Inviting a film crew into a research lab devoted to the study of cognitive behavior in parrots involves not only prepping the lab, but the parrots and the filmmakers. Dr. Irene Pepperberg shares her account of having a film crew join her in the lab.

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Rehomed Gray

I rehomed a 4 yr old female Gray She came in a 23x23x34 cage with 1/2 in perch I tried to replace them with 1 in. perch she wanted nothing to do with it hung on the back of the cage until I removed it…

Dr Pepperberg Griffin

Parrots Find Creative Ways To Delay Bedtime

With cognitive abilities matching that of a 5-6 year old, African grey parrots can likewise come up with some creative distractions to delay bedtime. This month, Dr. Pepperberg gives us a look back at the bedtime antics of Alex the African grey, as well as how current greys Griffin and Athena attempt to throw a wrench in attempts at a good night routine.

African grey parrot on a perch

Parrots Can Play Mind Games

Research with parrots leads to some unexpected results. Some pleasant, like learning words that weren’t trained, and some unpleasant, like acting out.

African Grey Parrot on a perch

Day in the Life of Pepperberg’s Parrots

Curious to know what an average day is like in Dr. Irene Pepperberg’s research lab on the Harvard campus? Here’s a behind-the-scenes look at a day in the life of African greys Griffin and Athena!

A Microchip Can Bring Your Lost Bird Home

The story of Nigel, the African grey parrot that returned home speaking Spanish, is a good example of how a microchip can facilitate a happy reunion for lost pet.

Grey Parrot Anatomy Project

The Grey Parrot Anatomy Project

The Grey Parrot Anatomy Project aims to create an accurate physical and digital anatomy reference, including a standardized basis for avian anatomy nomenclature, of the African grey parrot (Psittacus erithacus erithacus).

African grey parrot

New Pepperberg Research: Can Parrots Share?

Sharing seems to be less common in our nonhuman primate relatives, and appears to occur only under some fairly specific conditions. But what about creatures that are not primates? Our recent studies suggest that African grey parrots also can engage in sharing behavior.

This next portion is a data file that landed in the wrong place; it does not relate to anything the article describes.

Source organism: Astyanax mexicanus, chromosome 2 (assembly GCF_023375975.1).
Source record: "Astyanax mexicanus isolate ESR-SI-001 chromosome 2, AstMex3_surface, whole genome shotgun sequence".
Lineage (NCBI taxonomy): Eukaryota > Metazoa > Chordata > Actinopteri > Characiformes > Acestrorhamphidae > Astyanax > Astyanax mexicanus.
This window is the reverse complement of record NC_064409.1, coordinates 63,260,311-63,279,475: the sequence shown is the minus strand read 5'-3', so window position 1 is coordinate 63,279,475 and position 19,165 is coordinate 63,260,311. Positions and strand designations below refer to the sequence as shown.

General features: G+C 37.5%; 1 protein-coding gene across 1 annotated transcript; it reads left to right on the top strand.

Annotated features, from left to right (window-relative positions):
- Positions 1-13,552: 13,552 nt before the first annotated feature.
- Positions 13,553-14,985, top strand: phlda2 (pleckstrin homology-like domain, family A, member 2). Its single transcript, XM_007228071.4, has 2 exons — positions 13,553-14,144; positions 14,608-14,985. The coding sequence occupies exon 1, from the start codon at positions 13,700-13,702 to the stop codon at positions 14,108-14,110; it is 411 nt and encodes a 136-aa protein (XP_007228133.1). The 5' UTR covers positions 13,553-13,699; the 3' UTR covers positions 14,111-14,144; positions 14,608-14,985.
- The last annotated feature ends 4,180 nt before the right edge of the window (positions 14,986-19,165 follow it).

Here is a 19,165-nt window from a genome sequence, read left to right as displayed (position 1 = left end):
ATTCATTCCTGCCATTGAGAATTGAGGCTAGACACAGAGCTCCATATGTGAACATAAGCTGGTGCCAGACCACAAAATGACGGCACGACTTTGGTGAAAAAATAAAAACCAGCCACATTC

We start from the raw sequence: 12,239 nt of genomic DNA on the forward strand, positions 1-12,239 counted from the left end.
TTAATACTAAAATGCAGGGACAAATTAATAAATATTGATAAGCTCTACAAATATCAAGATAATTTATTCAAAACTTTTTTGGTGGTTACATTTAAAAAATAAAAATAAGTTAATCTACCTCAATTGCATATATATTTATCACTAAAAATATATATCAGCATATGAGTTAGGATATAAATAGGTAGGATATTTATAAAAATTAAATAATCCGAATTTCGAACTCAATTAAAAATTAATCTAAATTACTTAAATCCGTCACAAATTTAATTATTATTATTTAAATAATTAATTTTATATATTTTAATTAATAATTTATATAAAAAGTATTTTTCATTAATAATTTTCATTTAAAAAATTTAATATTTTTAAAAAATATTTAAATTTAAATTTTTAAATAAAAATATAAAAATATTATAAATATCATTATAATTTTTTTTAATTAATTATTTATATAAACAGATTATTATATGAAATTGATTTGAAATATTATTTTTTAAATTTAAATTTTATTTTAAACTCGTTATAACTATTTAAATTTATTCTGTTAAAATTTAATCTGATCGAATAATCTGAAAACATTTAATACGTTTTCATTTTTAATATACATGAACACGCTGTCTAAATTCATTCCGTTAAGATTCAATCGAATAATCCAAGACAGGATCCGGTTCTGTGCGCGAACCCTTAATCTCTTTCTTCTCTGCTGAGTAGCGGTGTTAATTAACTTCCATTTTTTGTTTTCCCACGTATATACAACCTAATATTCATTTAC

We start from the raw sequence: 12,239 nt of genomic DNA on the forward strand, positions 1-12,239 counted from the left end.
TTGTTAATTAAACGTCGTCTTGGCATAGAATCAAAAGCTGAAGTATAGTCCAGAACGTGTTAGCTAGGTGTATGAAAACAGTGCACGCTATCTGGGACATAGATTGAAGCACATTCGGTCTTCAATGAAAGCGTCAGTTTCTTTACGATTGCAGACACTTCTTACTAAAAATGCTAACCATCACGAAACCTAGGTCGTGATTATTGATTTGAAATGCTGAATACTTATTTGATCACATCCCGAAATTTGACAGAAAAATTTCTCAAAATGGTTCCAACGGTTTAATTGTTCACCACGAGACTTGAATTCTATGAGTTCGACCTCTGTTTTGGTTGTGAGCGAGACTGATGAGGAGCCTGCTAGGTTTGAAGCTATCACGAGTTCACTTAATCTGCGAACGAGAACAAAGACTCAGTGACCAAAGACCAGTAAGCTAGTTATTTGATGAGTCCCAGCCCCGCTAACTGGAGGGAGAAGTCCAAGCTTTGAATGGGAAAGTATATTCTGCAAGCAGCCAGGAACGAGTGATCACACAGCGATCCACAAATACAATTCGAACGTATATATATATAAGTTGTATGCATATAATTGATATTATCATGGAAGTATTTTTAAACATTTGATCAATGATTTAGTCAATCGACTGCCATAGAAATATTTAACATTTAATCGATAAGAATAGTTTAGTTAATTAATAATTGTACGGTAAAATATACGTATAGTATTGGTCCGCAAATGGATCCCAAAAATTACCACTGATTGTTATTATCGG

African Grey

African Grey Parrot

The African grey parrot’s ability to talk and mimic sounds makes this medium-sized parrot a captivating companion. African grey owners often report that their greys oftentimes talk in context and seem very attuned to their people’s emotions. The African grey parrot is not just a top talker — this bird is also known for its extreme intelligence, which gives them the moniker “The Einsteins of the Bird World.”

Presidents & Their Pet Parrots

Can you imagine a parrot perched in the White House? It’s probably happened at some point during our country’s history; after all, some of our past presidents had parrot companions during their presidencies. Here is a list of presidents who really did have parrots during their White House days.

Life After Alex

Five years after Alex’s passing, he is still sorely missed; by me and, I believe, by Griffin and Arthur, the other African grey parrots in my lab. Days still exist, particularly when I return after a long absence, during which I walk into the laboratory, glance at the cage in the far corner of the room, and expect to be greeted by Alex’s familiar, imperious “Come here!”